• src-dst-ip: checks both source and destination IP, and allows greater granularity so that the traffic is better balanced between the physical links.
  • src-dst-mac: checks both source and destination MAC, and allows greater granularity so that the traffic is better balanced between the physical links.
  • src-dst-ip-port: checks both the source and destination IP as well as the port (TCP or UDP) used, this algorithm is the one with the highest granularity.

As you have seen, Link Aggregation is a really interesting standard protocol, which will allow us to increase the bandwidth and provide us with failover of the wired connection.

Equipment that we can buy to set up our network with Link Aggregation

The first thing that we are going to need is that the network equipment is compatible with this technology. Not all routers support Link Aggregation, and neither are all switches. Most high-end routers will be compatible with this technology, having two Gigabit Ethernet ports dedicated to Link Aggregation.

ASUS RT-AX88U – AX6000 Dual Band Gigabit Gaming Router (Triple VLAN, Wifi 6, PS5 compatible, Ai-Mesh supported, WTFast Game Accelerator, Adaptive QoS, AiProtection PRO, OFDMA, MU-MIMO)



You can visit some analysis of ASUS and NETGEAR routers that have dedicated ports to perform Link Aggregation:

  • ASUS BRT-AC828 Dual WAN VPN AC2600
  • ASUS RT-AC88U AC3100
  • ASUS RT-AC5300 AC5300
  • ASUS ROG Rapture GT-AC5300 AC5300
  • ASUS RT-AX88U AX6000
  • ASUS ROG Rapture GT-AX11000 AX11000
  • NETGEAR Nighthawk AX8 RAX80 AX6000
  • NETGEAR Nighthawk Pro Gaming XR700 AD7200
  • NETGEAR R9000 Nighthawk X10 AD7200

Manageable switches the same, a good switch will allow us to perfectly manage our Link Aggregation connections , either to connect a PC or a NAS or to connect to the router and have a higher speed router-switch link. Some of the most recommended models for the home are the following:

Netgear GS908E-100PES – Signature Smart Managed Plus Gigabit Ethernet Network Switch (8 Ports with Simple Cable Management and 2 USB Charging Ports)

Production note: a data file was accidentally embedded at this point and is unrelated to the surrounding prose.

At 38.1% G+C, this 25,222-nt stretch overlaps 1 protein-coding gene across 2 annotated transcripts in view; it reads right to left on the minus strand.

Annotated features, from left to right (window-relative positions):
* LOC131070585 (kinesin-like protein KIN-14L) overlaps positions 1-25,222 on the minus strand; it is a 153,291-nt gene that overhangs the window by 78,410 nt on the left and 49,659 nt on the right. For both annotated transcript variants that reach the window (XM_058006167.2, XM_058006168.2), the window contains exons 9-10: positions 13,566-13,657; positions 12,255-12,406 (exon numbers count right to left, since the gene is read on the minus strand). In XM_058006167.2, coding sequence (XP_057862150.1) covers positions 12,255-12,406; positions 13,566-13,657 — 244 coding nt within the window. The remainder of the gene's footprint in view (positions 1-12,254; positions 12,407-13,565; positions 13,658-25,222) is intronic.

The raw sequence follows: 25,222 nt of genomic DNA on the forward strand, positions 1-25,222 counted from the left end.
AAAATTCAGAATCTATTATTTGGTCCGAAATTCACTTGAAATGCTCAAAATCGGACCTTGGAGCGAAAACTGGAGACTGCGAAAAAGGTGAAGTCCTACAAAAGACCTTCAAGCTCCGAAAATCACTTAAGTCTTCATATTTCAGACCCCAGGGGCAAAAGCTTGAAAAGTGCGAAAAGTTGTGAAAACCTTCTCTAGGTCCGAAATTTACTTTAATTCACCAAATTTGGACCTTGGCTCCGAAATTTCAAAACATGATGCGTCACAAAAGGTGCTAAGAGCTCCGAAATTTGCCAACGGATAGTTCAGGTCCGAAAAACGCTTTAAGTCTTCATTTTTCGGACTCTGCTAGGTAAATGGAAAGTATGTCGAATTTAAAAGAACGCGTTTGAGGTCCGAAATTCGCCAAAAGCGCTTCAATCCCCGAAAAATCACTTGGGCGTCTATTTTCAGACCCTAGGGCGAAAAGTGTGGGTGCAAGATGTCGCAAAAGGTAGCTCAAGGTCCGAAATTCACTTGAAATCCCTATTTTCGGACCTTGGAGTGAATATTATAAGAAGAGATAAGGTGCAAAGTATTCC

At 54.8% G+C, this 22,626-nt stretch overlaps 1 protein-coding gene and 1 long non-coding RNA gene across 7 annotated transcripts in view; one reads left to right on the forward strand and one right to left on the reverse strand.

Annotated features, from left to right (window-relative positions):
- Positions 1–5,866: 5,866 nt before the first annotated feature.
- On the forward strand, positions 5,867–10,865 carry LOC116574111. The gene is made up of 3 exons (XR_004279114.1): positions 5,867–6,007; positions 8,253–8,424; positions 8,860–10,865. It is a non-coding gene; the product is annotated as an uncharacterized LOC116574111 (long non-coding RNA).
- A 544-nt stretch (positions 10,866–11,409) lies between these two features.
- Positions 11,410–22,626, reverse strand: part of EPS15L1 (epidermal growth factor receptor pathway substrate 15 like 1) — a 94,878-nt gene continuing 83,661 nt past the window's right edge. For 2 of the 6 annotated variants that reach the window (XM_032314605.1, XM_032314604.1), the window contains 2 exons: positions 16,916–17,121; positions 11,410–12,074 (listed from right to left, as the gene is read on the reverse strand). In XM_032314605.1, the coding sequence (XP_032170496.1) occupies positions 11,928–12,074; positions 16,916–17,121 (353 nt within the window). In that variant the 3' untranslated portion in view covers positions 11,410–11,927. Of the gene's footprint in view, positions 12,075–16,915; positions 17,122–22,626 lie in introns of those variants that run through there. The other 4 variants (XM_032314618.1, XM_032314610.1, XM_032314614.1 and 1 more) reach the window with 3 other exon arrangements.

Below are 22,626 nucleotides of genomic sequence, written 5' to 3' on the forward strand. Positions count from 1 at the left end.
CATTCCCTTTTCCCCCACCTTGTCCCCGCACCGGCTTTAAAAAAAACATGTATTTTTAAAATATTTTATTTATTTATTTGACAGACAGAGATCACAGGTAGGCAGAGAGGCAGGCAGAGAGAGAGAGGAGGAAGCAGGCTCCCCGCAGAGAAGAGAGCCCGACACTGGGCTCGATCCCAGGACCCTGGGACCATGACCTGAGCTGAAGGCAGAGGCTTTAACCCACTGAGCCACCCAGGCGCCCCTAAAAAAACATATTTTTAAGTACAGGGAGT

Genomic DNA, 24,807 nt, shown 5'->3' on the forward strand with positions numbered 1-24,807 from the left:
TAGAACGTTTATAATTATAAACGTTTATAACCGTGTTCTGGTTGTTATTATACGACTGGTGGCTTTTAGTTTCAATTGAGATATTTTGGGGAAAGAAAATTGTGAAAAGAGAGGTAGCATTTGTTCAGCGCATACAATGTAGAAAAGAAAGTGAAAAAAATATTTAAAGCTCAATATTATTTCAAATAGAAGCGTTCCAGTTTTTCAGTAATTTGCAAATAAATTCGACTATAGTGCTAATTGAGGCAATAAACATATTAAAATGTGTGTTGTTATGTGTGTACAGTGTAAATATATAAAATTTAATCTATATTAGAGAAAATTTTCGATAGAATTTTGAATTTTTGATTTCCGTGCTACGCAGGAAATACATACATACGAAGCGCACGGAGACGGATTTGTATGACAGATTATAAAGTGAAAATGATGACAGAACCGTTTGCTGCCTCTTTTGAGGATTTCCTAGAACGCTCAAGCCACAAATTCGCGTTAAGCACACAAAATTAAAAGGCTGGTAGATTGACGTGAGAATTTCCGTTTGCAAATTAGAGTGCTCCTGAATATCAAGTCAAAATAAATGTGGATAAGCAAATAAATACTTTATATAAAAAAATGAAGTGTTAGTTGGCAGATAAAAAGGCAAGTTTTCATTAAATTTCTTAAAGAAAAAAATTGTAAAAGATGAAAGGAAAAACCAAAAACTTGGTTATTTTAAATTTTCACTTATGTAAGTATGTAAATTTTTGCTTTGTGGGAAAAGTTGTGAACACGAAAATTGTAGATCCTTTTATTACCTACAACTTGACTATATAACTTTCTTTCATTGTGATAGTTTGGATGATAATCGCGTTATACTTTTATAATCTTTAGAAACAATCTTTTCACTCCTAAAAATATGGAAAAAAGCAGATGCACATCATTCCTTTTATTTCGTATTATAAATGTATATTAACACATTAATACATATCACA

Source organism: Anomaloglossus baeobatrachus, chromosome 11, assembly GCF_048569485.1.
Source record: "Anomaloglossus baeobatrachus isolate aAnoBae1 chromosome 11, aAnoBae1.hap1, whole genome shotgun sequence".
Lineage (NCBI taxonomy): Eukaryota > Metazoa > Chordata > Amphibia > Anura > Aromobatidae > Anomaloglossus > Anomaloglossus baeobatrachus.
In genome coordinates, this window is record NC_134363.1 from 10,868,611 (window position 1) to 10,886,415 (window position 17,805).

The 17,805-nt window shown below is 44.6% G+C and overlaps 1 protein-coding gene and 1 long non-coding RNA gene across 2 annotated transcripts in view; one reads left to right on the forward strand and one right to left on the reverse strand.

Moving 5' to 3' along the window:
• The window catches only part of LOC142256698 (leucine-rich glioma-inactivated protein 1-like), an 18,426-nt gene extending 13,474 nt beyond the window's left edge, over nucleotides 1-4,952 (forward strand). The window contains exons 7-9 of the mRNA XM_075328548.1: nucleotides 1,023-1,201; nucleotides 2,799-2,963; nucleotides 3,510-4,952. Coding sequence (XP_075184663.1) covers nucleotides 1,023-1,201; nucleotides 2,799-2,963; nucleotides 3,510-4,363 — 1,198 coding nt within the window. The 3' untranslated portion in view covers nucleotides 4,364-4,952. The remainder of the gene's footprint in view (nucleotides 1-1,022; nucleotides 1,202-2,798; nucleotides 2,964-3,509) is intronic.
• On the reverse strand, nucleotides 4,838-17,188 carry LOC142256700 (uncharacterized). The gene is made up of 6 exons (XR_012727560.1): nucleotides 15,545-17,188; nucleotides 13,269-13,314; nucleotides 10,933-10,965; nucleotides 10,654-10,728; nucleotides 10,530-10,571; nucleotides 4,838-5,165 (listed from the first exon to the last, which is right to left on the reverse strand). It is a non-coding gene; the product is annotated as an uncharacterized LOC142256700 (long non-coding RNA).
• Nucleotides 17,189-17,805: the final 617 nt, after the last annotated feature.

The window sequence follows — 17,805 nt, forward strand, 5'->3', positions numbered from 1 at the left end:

• NETGEAR Nighthawk GS808E S8000
  • NETGEAR Nighthawk GS810EMX SX10

If you want something more professional, you can always opt for the following models:

D-Link DGS-1210-10 – Switch 8 Gigabit Ports and 2 SFP 100/1000 Mbps Ports, 1U Height, Automatic VLAN for Video Surveillance and IP Telephony



  • D-Link DGS-1100-10MP
  • D-Link DGS-1210-10
  • Edimax GS-5008PL
  • Edimax GS-5208PLG

It is also necessary that the end devices are compatible with Link Aggregation. Today, mid-high-end NAS incorporate several Gigabit Ethernet ports, for example models such as the QNAP TS-251A, QNAP TS-332X, and QNAP TS-253A among many others, have this feature to connect two Ethernet cables. . In the case of a PC, the best we can do is buy a network card that supports this feature.

10Gtek® Gigabit PCIE Network Card I350-T4 – Intel I350 Chip, Quad RJ45 Ports, 1Gbit PCI Express Ethernet LAN Card, 10/100 / 1000Mbps Nic for Windows Server, Windows 7/8/10, XP und Linux



Some gaming motherboards usually have two 1Gbps network cards with Link Aggregation support. If we have a link of more than 1 Gbps, such as 2.5G or 5G, and even if we have network connections at 10Gbps, or through Link Aggregation, we can get a little more bandwidth in our wired connection.

Alternatives if I don’t want to use Link Aggregation

Although Link Aggregation has its own approved standard, IEEE 802.3ad, for many it is the “cheap option” to go beyond Gigabit Ethernet. However, if we want a network as professional as possible, there are other much better options to take the bandwidth of our connection to a new level.

If we do not mind making a significant investment, the best alternative to Link Aggregation is to set up a 10 Gbps network made up of a router compatible with this protocol, 10G switches, 10G network cards, and of course, category 6 or higher cable.